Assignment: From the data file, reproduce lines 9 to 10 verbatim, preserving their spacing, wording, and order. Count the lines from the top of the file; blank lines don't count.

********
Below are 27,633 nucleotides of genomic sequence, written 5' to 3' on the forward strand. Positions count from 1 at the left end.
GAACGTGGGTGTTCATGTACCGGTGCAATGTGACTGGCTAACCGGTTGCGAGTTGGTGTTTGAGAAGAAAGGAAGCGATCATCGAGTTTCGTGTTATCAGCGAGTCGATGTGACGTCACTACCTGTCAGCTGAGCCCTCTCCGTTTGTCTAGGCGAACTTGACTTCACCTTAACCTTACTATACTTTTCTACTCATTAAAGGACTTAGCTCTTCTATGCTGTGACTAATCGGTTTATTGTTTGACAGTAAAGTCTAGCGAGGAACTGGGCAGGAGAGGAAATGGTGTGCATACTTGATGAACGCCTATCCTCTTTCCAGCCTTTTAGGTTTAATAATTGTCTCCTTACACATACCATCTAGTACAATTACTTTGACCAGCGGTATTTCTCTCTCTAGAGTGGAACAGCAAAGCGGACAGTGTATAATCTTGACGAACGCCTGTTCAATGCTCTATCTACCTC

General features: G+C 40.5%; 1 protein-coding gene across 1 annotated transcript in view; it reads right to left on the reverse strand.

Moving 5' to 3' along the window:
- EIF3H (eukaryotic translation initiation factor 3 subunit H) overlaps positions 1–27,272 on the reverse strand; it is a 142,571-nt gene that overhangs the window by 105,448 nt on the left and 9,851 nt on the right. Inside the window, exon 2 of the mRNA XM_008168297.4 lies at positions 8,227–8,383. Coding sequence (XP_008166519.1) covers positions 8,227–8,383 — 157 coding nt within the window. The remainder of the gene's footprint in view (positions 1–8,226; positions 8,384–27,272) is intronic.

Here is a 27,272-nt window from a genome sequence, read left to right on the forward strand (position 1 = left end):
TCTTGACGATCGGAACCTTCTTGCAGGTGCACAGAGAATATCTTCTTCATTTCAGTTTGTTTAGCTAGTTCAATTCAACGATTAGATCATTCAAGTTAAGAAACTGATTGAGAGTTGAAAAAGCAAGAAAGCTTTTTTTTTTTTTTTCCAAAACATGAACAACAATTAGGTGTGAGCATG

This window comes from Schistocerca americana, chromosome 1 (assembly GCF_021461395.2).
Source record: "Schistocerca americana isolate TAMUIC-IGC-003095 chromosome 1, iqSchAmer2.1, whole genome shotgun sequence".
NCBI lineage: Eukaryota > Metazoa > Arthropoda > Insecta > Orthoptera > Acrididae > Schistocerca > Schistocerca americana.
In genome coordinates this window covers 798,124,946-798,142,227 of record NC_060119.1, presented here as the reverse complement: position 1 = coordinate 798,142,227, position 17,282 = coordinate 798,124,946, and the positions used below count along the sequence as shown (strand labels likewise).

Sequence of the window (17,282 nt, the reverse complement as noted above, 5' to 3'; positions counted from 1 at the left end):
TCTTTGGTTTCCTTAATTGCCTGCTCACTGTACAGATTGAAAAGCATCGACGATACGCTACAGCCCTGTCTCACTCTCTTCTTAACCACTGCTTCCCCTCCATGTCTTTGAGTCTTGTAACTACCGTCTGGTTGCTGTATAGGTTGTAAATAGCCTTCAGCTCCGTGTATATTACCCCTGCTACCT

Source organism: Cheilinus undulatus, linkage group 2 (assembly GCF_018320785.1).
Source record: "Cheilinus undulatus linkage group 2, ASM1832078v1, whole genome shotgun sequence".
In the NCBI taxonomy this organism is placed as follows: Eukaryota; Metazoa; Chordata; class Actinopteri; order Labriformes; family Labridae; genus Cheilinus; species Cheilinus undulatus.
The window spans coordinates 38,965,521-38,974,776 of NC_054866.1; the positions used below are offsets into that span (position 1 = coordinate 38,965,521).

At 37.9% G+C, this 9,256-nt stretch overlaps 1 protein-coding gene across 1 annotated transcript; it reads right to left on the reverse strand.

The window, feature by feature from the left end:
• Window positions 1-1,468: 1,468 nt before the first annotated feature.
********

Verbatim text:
Source record: "Schistocerca americana isolate TAMUIC-IGC-003095 chromosome 1, iqSchAmer2.1, whole genome shotgun sequence".
NCBI lineage: Eukaryota > Metazoa > Arthropoda > Insecta > Orthoptera > Acrididae > Schistocerca > Schistocerca americana.